Perhaps before you go to the picnic and take in the fireworks this weekend, you'll head for your Saturday morning yoga class, where once a week you spend an hour with 10 or 12 people similarly seeking physical well-being and a sense of spiritual peace and focus.
Now imagine police bursting into the studio, smashing the boom box playing waterfall sounds and hauling you and your friends off to jail, where you're beaten until you renounce the subversive practices of mountain poses and meditation.
Running that scenario through your mind will give you some idea of the experiences of a group of people profiled in this week's edition.
For the past 10 years the Chinese government has suppressed Falun Gong, a practice with similarities to yoga that adherents describe as spiritual, though not religious. By 1998, according to the Falun Dafa Association, at least 70 million people in China alone had taken up the practice. The Chinese government, apparently threatened by Falun Gong's popularity and fearing it as an engine of political unrest, imposed a crackdown.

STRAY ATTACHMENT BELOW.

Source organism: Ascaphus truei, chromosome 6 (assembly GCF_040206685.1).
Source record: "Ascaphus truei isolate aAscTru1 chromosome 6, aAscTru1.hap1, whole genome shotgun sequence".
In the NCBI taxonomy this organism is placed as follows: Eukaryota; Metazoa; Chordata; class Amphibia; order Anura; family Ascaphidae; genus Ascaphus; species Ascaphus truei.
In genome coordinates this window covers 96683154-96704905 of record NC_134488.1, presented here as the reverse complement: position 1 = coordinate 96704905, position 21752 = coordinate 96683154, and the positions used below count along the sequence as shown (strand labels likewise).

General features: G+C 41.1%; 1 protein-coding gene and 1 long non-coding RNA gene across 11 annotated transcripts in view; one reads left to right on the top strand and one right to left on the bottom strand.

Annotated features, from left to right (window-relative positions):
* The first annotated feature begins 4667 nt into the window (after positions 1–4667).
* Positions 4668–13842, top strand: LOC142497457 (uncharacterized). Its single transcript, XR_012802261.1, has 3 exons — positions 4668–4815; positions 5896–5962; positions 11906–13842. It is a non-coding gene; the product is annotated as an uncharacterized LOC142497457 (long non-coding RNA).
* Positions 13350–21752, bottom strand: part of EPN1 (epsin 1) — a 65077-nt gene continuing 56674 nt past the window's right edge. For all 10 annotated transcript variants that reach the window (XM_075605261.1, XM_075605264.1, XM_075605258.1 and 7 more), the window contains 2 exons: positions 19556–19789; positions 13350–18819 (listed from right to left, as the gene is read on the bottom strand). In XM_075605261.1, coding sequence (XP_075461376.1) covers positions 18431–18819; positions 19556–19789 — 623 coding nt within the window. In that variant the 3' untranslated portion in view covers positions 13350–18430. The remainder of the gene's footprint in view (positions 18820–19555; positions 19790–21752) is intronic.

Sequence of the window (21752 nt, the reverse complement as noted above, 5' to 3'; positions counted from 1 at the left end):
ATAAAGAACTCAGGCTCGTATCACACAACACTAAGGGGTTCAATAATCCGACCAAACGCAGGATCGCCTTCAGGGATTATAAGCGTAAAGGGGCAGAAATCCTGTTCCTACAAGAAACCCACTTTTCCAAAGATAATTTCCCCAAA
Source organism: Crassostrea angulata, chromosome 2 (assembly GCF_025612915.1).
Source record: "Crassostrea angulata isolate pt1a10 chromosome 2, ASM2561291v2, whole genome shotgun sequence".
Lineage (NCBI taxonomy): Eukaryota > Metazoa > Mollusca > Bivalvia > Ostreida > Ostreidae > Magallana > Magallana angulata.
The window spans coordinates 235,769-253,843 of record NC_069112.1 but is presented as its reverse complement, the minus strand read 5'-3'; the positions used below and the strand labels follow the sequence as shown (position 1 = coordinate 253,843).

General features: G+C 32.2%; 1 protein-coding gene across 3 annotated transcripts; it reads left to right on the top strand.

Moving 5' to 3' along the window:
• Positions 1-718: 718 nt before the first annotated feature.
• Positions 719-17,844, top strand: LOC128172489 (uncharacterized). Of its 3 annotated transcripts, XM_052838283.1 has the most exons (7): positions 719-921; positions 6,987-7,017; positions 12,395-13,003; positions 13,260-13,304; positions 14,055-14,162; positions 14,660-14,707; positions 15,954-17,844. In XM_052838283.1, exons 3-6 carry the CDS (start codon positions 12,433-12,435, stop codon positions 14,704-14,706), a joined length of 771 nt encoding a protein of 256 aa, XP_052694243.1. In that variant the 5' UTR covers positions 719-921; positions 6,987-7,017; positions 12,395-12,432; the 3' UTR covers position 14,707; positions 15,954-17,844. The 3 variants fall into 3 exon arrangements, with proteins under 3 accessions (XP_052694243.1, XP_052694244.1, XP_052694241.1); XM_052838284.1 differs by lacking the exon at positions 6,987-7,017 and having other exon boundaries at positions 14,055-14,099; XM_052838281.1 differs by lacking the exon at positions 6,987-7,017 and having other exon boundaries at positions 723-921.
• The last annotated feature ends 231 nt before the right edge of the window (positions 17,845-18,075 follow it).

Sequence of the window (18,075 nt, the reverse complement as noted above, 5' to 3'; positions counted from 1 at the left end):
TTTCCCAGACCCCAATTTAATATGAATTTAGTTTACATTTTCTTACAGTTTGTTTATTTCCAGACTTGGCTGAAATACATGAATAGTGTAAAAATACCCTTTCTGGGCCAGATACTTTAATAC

Falun Gong devotees who escaped to the west -- including some who have renewed their practice in weekly sessions in Centennial Park (see story, Page 42) -- recount arrest, detention and torture.
It's difficult for most of us to fathom how a style of exercise could inspire this kind of brutality. That's a testament to the kind of society -- imperfect though it may be -- that we and our forebears have built in America on a foundation of principles outlined in our Constitution.
You might think about that as you're enjoying Saturday night's fireworks and consider for a moment the deeper symbolism behind the pyrotechnic fun.